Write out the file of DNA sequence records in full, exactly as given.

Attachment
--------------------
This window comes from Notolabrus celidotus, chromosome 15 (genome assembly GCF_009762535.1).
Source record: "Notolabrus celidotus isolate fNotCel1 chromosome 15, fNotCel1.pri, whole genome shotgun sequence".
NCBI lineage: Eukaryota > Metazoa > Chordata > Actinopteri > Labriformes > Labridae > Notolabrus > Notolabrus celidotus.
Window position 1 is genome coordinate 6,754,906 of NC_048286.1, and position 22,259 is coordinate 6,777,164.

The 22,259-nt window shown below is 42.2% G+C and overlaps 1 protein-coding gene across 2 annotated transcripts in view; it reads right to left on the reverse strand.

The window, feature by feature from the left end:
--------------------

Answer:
This window comes from Notolabrus celidotus, chromosome 15 (genome assembly GCF_009762535.1).
Source record: "Notolabrus celidotus isolate fNotCel1 chromosome 15, fNotCel1.pri, whole genome shotgun sequence".
NCBI lineage: Eukaryota > Metazoa > Chordata > Actinopteri > Labriformes > Labridae > Notolabrus > Notolabrus celidotus.
Window position 1 is genome coordinate 6,754,906 of NC_048286.1, and position 22,259 is coordinate 6,777,164.

The 22,259-nt window shown below is 42.2% G+C and overlaps 1 protein-coding gene across 2 annotated transcripts in view; it reads right to left on the reverse strand.

The window, feature by feature from the left end: